Thus We have made of you a wasat (middle and just) nation that you may be witnesses over mankind and the Prophet (Muhammad) will be a witness over yourselves. (Al-Baqarah 2:143)

Imam At-Tabari said, “I believe that ‘wasat’ here refers to the center of the thing that lies between its two ends such as the center of the house… I think that Allah gave them this description because of their being of a middle approach in religion; neither they went to extremes like Christians who innovated monasticism and exaggerated in the appreciation of Jesus taking him as a God, nor they show negligence towards their religion as the Jews did when they distorted the Scriptures of God, killed His Prophets, and disbelieved Him. Allah characterized Muslims by moderation and equity because they adopted a moderate way between these extremes of exaggeration and negligence.

Second: Almighty Allah says,

Maintain with care the [obligatory] prayers and [in particular] the middle prayer and stand before Allah , devoutly obedient. (Al-Baqarah 2:238)

The Prophet (peace be upon him) explained this verse in his saying on the battle of the Trench as he said, “They have diverted us from (offering) the middle prayer, the `Asr (Afternoon) prayer. May Allah fill their bellies and their graves with fire, or he said: May Allah stuff their bellies and their graves with fire.” (Muslim)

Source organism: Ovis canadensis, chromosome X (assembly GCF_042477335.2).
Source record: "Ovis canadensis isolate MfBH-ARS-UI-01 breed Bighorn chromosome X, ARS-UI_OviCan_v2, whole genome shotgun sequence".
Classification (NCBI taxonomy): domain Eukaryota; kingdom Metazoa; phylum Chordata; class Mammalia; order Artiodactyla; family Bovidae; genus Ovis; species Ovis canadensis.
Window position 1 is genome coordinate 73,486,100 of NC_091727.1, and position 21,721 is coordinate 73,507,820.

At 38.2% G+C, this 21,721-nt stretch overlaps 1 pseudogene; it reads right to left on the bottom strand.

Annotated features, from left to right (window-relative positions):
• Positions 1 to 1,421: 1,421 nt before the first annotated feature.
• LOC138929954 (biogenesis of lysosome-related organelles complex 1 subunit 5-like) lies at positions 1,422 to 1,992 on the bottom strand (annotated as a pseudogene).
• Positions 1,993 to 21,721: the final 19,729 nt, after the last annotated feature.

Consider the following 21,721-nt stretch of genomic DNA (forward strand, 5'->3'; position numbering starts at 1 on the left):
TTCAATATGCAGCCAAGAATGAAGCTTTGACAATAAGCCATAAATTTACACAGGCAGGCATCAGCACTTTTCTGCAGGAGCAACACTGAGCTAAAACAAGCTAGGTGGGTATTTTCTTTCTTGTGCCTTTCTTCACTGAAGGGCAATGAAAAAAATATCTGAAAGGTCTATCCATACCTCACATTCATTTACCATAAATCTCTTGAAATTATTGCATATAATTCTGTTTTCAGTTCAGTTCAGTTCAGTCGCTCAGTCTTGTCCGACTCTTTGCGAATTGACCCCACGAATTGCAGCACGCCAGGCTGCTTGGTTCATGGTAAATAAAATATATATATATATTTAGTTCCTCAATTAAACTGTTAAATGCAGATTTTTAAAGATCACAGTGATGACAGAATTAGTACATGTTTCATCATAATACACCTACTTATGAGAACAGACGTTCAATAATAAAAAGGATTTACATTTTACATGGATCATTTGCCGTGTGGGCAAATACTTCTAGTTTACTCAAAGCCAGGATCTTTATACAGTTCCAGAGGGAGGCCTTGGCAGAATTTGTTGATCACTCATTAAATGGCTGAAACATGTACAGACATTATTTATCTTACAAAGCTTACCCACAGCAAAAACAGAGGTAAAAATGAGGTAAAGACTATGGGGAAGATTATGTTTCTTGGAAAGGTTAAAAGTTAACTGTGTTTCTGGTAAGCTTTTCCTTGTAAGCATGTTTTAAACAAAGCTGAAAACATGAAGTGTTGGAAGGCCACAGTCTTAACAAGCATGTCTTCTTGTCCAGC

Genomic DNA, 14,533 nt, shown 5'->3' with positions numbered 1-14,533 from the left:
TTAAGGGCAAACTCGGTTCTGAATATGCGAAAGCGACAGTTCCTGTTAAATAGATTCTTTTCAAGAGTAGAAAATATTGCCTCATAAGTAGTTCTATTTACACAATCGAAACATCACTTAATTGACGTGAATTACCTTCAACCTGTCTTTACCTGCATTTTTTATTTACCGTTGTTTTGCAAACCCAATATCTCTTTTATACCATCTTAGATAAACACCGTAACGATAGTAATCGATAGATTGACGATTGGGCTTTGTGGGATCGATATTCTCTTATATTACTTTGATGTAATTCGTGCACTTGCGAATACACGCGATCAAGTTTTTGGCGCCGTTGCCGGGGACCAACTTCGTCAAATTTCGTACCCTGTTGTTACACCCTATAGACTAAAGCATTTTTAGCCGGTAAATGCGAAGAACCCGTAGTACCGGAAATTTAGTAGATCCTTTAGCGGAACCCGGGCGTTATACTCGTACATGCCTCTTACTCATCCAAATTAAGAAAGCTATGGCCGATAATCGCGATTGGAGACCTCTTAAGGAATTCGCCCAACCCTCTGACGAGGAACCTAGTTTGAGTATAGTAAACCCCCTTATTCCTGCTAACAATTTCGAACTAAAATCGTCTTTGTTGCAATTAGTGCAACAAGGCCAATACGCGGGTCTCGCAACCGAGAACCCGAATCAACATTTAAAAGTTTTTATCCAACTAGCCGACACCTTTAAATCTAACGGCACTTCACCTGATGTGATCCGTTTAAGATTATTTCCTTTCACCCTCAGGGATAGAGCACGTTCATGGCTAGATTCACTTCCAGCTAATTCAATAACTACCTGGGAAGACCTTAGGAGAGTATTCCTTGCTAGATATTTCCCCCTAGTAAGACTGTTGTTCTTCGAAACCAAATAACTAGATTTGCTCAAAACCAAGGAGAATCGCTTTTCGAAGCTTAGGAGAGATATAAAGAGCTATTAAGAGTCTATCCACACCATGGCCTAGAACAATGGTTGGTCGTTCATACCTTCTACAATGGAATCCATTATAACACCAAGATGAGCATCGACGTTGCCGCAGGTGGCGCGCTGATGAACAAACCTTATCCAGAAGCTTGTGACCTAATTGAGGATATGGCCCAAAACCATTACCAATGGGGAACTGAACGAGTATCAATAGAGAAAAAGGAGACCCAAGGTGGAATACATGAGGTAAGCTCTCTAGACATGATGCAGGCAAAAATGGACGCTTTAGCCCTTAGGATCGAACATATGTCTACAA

Third: Allah says,

So its expiation is the feeding of ten needy people from the average of that which you feed your [own] families or clothing them or the freeing of a slave. (Al-Ma’idah 5:89)

The Qur’an asks the person who pays expiation for breaking his oath to offer food to the poor as one choice. However, this food must be an average food that is not too bad or too expensive. It should be a moderate one; an appropriate food.

Fourth: Almighty Allah says,

The most moderate of them said, “Did I not say to you, ‘Why do you not exalt [ Allah ]?’” (Al-Qalam 68:28)

The verse makes mention of the middle one from among the group referring to the one with better reason and opinion or the best or the fairest one from among them.

Indirect References to Moderation in the Qur’an

These verses cited the term moderation explicitly with its uses that do not overstep the linguistic meaning of the origin of the word, namely moderateness. This meaning is approved by the Shari`ah and coincides with other related Qur’anic texts. However, there are many other texts that shed light on the meaning of moderation through other words that refer to this meaning within a Qur’anic approach with clear and established proofs. We will mention some of them as follows: